|Previous Section||Home Page|
Year In-patients Out-patients |Discharges |Finished |and deaths |consultant |episodes<1> ------------------------------------------------------------ 1979 |16,395 |- |92,999 1980 |17,420 |- |93,287 1981 |17,654 |- |101,920 1982 |18,217 |- |105,911 1983 |18,000 |- |110,314 1984 |18,805 |- |110,221 1985 |20,656 |- |112,325 1986 |25,676 |- |156,166 1987-88 |28,769 |- |157,872 1988-89 |27,135 |29,957 |152,793 1989-90 |- |30,871 |159,757 1990-91 |- |<2>32,378 |<2>160,351 <1> Includes well babies. <2> Provisional.
Column 593Mr. Lawrence : To ask the Secretary of State for Health how many consultants have been employed by South East Staffordshire health authority in each year since 1979.
Mr. Redmond : To ask the Secretary of State for Health if he will list for each (a) regional health authority and (b) district health authority the number of babies where brain damage was reported at (i) birth and (ii) within 12 months of birth and associated with brain damage at birth.
Mrs. Virginia Bottomley : During 1988-89, the latest year for which information is available centrally, the estimated median waiting time for ordinary and day cases admitted from the waiting list was six weeks for open excision of prostate and eight weeks for excision of uterus.
Mr. Redmond : To ask the Secretary of State for Health whether he will review the proposals made by the Doncaster Royal infirmary and Mexborough Montagu hospital trust to increase the number of private beds at the Doncaster Royal infirmary ; and if he will make a statement.
Mrs. Virginia Bottomley : NHS trusts are free to supplement their NHS income by providing facilities for private patients as long as this does not interfere with their ability to meet their NHS obligations. The negotiations under way between the trust and a private company involve the possible rental of wards surplus to NHS requirements, as the patients have been moved into new, purpose-built accommodation. The objective is to generate additional income for the benefit of NHS patients and no patients will be adversely affected by the Doncaster project.
Mr. Redmond : To ask the Secretary of State for Health if he will make a statement on the reasons why Doncaster Royal infirmary and Mexborough Montagu hospital NHS trust, have applied to the National Rivers Authority for permission to abstract quantities of water from the Sherwood sandstone strata.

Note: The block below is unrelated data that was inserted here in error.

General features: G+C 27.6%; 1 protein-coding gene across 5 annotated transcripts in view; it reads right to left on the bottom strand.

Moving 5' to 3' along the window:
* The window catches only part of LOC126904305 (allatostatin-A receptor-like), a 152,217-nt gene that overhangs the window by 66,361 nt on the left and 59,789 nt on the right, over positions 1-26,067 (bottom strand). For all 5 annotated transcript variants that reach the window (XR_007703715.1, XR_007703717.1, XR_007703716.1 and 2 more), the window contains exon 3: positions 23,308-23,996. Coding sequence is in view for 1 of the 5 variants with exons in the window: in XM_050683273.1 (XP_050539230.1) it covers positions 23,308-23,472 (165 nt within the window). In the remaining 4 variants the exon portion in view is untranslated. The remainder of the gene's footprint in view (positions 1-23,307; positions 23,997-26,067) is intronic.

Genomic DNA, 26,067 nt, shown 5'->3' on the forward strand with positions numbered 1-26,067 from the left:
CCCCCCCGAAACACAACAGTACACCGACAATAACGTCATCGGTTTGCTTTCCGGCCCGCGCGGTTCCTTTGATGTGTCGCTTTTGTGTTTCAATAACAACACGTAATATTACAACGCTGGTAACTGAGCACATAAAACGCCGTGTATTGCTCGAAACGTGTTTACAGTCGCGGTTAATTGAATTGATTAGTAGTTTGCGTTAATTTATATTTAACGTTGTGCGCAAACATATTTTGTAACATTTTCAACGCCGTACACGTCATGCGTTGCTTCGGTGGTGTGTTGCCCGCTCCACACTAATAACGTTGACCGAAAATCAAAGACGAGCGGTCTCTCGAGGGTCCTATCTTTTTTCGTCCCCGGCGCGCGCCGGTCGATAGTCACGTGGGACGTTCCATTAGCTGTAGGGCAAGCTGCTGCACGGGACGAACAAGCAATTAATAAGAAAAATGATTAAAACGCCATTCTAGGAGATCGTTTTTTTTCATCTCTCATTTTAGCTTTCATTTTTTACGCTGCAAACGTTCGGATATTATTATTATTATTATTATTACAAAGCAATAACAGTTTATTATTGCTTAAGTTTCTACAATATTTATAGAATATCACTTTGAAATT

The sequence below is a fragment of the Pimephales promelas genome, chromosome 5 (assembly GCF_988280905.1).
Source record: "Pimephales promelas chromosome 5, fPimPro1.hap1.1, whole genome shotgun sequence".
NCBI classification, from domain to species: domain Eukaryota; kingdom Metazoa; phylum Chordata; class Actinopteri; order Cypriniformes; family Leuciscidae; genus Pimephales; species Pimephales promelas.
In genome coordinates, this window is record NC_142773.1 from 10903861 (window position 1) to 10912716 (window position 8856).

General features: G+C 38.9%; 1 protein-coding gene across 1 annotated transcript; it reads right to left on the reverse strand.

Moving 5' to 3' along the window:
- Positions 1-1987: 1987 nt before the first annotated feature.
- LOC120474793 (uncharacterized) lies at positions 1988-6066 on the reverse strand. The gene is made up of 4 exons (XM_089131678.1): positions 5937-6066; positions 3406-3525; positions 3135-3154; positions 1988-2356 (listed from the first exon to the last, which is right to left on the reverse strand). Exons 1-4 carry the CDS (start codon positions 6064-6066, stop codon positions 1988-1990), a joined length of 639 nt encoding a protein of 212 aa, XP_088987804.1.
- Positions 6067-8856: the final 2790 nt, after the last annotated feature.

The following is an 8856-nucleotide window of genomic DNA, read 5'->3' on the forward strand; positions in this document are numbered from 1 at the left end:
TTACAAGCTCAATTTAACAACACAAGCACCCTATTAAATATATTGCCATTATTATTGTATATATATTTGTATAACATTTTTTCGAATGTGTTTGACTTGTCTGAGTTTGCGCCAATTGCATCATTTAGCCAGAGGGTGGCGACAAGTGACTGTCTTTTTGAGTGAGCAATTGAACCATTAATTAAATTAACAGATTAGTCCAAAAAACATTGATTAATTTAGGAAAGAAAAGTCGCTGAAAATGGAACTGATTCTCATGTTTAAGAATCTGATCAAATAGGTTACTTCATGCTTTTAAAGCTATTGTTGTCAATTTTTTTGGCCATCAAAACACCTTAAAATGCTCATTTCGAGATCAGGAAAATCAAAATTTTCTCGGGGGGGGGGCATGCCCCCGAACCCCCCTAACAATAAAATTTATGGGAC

Mr. Leighton : To ask the Secretary of State for Health if he will publish the names and professions of the proposed non-executive and executive directors of the second wave of trusts in the North East Thames region.
Mr. Kirkwood : To ask the Secretary of State for Health (1) how many of the second waves of hospital trusts announced by him have made provision for a nurse to be on the board of the trust ; (2) how many of the existing trusts still have made no provision for a nurse to be on the board of the trust.
Mr. Dorrell : The NHS Trust Membership and Procedure Regulations 1990--Statutory Instruments 1990 No. 2024--places a statutory requirement on each trust to include a registered nurse or registered midwife as an executive director of the board, except where the trust does not provide services directly to patients or where the trust's
Mr. Redmond : To ask the Secretary of State for Health what current guidance has been given to (a) maternity units in hospitals that have been granted trust status and (b) other maternity units in England regarding offers from manufacturers of free samples of milk powder or other infant formulae.
Mrs. Virginia Bottomley : Maternity units in hospitals granted trust status remain part of the national health service and are, therefore, covered by the guidance contained in HC(89)21 issued to all regional, district and special health authorities in England and Wales in July 1989. It instructed them neither to accept nor distribute free samples and to refuse to accept subsidised supplies of infant formulae. A copy of HC(89)21 is in the Library. This was part of the Government's response to the World Health Organisation's programme to promote and protect breastfeeding. In addition, authorities were advised to ensure that acceptance of any gift or other commercial donation should not be seen to have influenced their purchasing choice.
Mr. Alton : To ask the Secretary of State for Health what representations he has received about the now withdrawn draft document concerning future commercialisation of health services at the Royal Liverpool teaching hospital ; and if he will make a statement.
Mr. Dorrell : Four letters have been received about this document. In each case correspondents have been assured that all the management and the clinicians in the trust rejected the unacceptable wording which suggested that future services at the Royal Liverpool university hospital might be commercialised. The document has now been amended.
Mr. Redmond : To ask the Secretary of State for Health what is the current percentage of persons in the United Kingdom who are exempt from paying for (a) eye tests, (b) dental examinations and (c) prescription charges.
Mrs. Virginia Bottomley : It is estimated that 40 per cent. of the population in England are entitled to free national health service sight tests and that 47.7 per cent. are entitled to free prescriptions. The information relating to dental examinations is not available in the form requested. However, of those people actually attending the dentist, approximately 42 per cent. are exempt from charges, including examination fees.
Column 595The information relating to Wales, Scotland and Northern Ireland is a matter for my right hon. Friends the Secretaries of State for Wales, for Scotland and for Northern Ireland.
Mr. Redmond : To ask the Secretary of State for Health what are the current categories of persons in the United Kingdom who are exempt from paying for (a) eye tests, (b) dental examinations and (c) prescription charges.
(a) Children under 16 ;
(b) Young people over 16 and under 19 in full time education ; (
(c) Income Support and Family Credit recipients and their dependants ;